One gap, Two gap, and hybrid fronts
In the article, Durkin describes how Fangio’s defensive philosophy has evolved into a hybrid defensive front philosophy. To summarize, the three man defensive front forces the defensive linemen to attack an offensive lineman, and be responsible for the running lanes to either side of that blocker.
Four man defensive fronts require the defensive linemen to attack a single gap between two offensive linemen. Thus, 3-4 defensive fronts are often name “two gap” and 4-3 defensive fronts are similarly name “one gap” schemes. Outgoing defensive coordinator Wade Phillips ran the 3-4 exclusively, but changed gap assignments with his outside rushers to put more pressure on opposing quarterbacks.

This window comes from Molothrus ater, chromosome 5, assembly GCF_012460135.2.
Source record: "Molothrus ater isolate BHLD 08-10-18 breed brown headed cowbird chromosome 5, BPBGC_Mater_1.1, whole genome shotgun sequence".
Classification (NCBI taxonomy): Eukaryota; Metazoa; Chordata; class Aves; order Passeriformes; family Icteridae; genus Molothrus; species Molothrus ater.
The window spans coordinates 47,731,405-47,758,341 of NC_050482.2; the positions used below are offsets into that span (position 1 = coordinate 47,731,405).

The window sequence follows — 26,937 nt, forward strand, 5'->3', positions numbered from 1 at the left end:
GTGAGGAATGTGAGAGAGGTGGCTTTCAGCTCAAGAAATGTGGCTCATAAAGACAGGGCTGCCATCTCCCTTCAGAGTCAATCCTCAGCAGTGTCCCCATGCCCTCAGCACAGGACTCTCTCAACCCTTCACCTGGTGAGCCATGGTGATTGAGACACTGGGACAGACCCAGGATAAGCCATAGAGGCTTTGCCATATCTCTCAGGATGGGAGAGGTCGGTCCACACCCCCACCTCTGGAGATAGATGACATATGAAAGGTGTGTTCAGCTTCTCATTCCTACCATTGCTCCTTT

But the categorization of 3-4 versus 4-3 defenses has blurred significantly over the years. As defensive coordinators have had time to work with both, they have adapted some characteristics of each to complicate offensive blocking schemes even more.
While each version of a base defense offers different starting points, the vast range of blitz packages, pass defenses, rushers, defenders spying on quarterback, all combine to make the defense custom built for each game for each opponent.